Outside of the hospital, I do have some people who understand and acknowledge my struggle. And those relationships are amazing. But there is always this slight disconnection, because there isn’t a way to effectively express what my life feels like – what the impact of my situation is and how that affects me, and burdens me. Inside the hospital, there are many who feel it too, so they know without me even saying anything. A sigh. A look. A way of carrying yourself or the posture with which you sit can tell so much. There is this shared knowing between us as patients. And that is a beautiful thing.
It is easy when you have a chronic illness, to focus on what hurts and what is hard. But there are advantages to being ill. That seems ridiculous, right? Advantages to constant struggling?!
It is true.
That instant bond is rare outside of the chronically ill community. That instant bond, and that shared struggling, don’t happen everywhere. In American society, pain and illness aren’t something to be talked about, admitted or acknowledged – that alone is a problem we need to solve. But chronic illness doesn’t resolve. It can’t be solved, and it certainly cannot be coped with alone. So, the moments when you connect with another who is struggling with chronic pain, or another who is going through the cancer screening or another who is struggling with mental illness are beautiful moments. Those moments should be cherished. Those moments should be remembered. Those moments should be recalled in the darkest days of our disease-induced struggle, and help us keep up the fight.
I have countless moments where I bonded with others in this way. I am very grateful for those bonds, and those moments.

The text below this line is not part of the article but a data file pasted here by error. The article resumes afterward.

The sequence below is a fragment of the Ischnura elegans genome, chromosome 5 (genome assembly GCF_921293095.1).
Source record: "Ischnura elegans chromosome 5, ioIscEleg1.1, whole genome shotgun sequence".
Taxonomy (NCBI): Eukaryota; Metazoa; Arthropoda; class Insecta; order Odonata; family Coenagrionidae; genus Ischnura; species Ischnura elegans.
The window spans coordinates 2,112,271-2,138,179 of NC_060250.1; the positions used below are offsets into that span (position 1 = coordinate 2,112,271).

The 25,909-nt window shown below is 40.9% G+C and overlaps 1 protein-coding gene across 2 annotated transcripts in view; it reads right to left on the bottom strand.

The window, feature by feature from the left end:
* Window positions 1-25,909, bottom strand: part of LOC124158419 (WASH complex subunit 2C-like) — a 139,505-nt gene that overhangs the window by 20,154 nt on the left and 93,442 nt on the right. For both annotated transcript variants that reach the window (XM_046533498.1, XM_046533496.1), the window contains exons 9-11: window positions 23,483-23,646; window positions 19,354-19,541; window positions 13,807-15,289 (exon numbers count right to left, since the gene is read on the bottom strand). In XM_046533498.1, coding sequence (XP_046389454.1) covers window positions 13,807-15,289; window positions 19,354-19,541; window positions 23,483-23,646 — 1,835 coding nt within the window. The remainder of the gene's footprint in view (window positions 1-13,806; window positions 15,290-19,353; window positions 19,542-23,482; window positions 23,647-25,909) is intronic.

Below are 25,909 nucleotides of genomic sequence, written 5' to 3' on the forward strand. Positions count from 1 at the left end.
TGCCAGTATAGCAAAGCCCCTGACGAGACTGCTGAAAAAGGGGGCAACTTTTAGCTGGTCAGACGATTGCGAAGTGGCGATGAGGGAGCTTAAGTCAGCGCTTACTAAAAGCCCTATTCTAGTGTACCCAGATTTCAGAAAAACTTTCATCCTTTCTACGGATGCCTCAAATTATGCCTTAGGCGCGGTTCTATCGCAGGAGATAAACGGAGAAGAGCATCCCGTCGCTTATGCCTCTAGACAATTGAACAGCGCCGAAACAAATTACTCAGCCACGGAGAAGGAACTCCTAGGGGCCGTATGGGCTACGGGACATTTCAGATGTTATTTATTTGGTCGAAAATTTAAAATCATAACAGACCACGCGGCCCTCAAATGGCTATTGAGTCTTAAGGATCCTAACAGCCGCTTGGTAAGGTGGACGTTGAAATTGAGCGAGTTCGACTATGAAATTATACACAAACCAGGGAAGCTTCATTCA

It is strange, because I will never see that woman I met yesterday again, but I know she is thinking of me, and hoping all the best things for me. I know that because I am thinking of her, and wishing and hoping all the best for her.
Our journeys offer us the opportunity to connect with all sorts of people and in all sorts of places. But this shared understanding of chronic conditions is one of the most beautiful connections, I think. Because it is effortless, exciting and empowering to connect in this way. Even if we never see the person again, that empowerment lingers, helping us through the coming days, through the next test or procedure or surgery, and through the next diagnosis, treatment or medication. That connection lets us know we are not alone, we can overcome and we are seen, heard,and known in important and intimate ways. That connection helps us remember our humanity in ways that emphasize the strength and the care and the good. And that is so needed, because so often we are chronically focused on what is weak and untreatable and broken.
Those positive views – those hospital connections – are so important. Having positive interactions is so helpful in moving forward, and in trusting and embracing the best things about our bodies and our experiences and our lives.
It is a beautiful thing to meet a kindred spirit on the path I am walking. It is a beautiful thing to walk beside someone, just for a few minutes, on my journey through chronic illness. It is a beautiful thing to bond in the waiting room.
Let’s not forget that beauty in the midst of all the ugliness that chronic conditions can bring to mind. Let’s keep meeting one another in those waiting rooms, and sharing a bit of ourselves with one another, and standing in solidarity. Let’s allow those beautiful bonds to form, and not forget that it is because of, and not in spite of, chronic illness that we are allowed these connections. In that sense, chronic illness has advantages. We get to share in those beautiful moments. We have the privilege of connecting and caring for one another in those moments.
Hold tightly to that beauty, and don’t let it go.